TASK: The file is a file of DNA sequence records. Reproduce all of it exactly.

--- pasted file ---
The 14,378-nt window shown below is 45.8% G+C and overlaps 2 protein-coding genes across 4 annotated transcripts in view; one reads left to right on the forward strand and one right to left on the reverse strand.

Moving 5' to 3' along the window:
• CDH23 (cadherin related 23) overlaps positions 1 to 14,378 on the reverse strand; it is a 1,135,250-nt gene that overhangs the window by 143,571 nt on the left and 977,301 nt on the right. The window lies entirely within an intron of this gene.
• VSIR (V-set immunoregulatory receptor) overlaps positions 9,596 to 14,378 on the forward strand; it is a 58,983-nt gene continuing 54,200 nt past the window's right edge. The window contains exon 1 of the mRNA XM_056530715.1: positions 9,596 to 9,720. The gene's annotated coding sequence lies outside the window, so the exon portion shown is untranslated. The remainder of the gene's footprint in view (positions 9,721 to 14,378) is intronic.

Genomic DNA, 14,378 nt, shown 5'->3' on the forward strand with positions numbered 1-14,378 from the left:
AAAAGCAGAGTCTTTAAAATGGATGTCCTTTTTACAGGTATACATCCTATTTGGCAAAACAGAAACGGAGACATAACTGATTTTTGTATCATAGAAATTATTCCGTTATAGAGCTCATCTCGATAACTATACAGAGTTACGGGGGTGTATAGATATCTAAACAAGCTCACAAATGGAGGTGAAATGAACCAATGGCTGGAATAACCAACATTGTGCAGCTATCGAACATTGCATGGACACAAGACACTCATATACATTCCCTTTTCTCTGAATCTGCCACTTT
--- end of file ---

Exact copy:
The 14,378-nt window shown below is 45.8% G+C and overlaps 2 protein-coding genes across 4 annotated transcripts in view; one reads left to right on the forward strand and one right to left on the reverse strand.

Moving 5' to 3' along the window:
• CDH23 (cadherin related 23) overlaps positions 1 to 14,378 on the reverse strand; it is a 1,135,250-nt gene that overhangs the window by 143,571 nt on the left and 977,301 nt on the right. The window lies entirely within an intron of this gene.
• VSIR (V-set immunoregulatory receptor) overlaps positions 9,596 to 14,378 on the forward strand; it is a 58,983-nt gene continuing 54,200 nt past the window's right edge. The window contains exon 1 of the mRNA XM_056530715.1: positions 9,596 to 9,720. The gene's annotated coding sequence lies outside the window, so the exon portion shown is untranslated. The remainder of the gene's footprint in view (positions 9,721 to 14,378) is intronic.

Genomic DNA, 14,378 nt, shown 5'->3' on the forward strand with positions numbered 1-14,378 from the left:
AAAAGCAGAGTCTTTAAAATGGATGTCCTTTTTACAGGTATACATCCTATTTGGCAAAACAGAAACGGAGACATAACTGATTTTTGTATCATAGAAATTATTCCGTTATAGAGCTCATCTCGATAACTATACAGAGTTACGGGGGTGTATAGATATCTAAACAAGCTCACAAATGGAGGTGAAATGAACCAATGGCTGGAATAACCAACATTGTGCAGCTATCGAACATTGCATGGACACAAGACACTCATATACATTCCCTTTTCTCTGAATCTGCCACTTT